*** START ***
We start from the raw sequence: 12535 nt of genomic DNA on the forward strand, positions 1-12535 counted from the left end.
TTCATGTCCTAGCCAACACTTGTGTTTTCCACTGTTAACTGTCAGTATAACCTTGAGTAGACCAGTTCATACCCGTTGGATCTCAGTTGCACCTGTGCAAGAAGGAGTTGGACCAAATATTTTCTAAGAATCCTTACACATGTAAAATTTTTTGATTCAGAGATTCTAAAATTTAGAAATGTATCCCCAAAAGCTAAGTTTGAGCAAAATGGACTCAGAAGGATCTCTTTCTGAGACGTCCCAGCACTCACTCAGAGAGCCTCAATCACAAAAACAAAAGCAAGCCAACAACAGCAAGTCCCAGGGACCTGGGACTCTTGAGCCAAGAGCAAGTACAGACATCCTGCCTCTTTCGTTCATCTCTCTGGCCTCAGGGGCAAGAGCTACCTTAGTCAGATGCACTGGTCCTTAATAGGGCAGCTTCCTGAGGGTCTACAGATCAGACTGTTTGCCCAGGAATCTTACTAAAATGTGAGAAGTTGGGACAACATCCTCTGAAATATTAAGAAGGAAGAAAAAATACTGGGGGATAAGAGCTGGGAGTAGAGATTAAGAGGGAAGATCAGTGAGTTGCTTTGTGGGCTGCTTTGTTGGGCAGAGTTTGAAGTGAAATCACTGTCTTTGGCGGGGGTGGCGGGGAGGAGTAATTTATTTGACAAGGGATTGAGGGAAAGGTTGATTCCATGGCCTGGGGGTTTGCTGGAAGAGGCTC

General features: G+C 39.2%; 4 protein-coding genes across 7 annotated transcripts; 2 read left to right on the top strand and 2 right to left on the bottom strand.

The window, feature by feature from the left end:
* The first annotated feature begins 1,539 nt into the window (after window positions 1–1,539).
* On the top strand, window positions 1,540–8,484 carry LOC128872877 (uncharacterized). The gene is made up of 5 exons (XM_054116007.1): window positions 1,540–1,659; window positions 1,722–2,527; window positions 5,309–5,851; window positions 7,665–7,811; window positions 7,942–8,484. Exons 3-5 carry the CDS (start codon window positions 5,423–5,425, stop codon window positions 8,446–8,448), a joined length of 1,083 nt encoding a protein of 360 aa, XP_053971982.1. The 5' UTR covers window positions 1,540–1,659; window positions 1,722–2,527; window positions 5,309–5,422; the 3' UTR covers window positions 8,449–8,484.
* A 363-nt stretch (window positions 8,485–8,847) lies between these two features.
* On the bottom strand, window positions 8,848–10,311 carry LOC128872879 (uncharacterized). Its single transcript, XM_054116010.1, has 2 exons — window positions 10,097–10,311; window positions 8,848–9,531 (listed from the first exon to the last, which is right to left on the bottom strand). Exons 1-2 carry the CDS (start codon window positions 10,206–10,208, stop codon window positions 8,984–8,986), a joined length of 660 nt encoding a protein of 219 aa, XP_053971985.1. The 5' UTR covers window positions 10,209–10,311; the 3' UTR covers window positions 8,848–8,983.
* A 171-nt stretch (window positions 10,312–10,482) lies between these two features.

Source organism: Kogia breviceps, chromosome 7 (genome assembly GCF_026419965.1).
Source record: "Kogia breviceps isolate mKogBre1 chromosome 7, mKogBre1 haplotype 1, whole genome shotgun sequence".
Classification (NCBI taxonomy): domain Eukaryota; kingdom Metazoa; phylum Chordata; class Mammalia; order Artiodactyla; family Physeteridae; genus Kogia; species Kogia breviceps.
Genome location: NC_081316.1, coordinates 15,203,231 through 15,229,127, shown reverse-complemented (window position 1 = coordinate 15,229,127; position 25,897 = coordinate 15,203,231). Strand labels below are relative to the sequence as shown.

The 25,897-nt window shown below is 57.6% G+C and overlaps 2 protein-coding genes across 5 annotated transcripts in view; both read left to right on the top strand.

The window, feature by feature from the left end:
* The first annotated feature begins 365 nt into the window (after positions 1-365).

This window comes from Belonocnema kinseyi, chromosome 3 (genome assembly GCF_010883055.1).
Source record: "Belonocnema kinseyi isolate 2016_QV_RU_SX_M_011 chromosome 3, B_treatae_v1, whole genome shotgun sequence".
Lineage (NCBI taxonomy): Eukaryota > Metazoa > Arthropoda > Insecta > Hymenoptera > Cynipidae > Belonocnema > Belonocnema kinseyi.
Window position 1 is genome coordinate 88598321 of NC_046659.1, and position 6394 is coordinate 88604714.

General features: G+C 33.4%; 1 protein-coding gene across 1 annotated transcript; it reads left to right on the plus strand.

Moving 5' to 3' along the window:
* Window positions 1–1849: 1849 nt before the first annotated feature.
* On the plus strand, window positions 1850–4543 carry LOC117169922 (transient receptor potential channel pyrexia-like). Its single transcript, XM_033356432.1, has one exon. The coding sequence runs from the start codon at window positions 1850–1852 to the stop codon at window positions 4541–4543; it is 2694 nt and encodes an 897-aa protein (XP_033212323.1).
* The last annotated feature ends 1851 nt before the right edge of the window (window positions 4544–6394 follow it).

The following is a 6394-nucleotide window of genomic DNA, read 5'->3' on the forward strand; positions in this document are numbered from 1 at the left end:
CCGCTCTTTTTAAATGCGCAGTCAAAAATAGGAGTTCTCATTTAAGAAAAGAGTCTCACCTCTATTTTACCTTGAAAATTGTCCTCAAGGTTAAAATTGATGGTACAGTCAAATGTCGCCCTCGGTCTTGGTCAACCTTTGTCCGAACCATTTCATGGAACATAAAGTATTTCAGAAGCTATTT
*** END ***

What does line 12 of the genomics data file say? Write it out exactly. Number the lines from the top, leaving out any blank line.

Classification (NCBI taxonomy): domain Eukaryota; kingdom Metazoa; phylum Chordata; class Mammalia; order Artiodactyla; family Physeteridae; genus Kogia; species Kogia breviceps.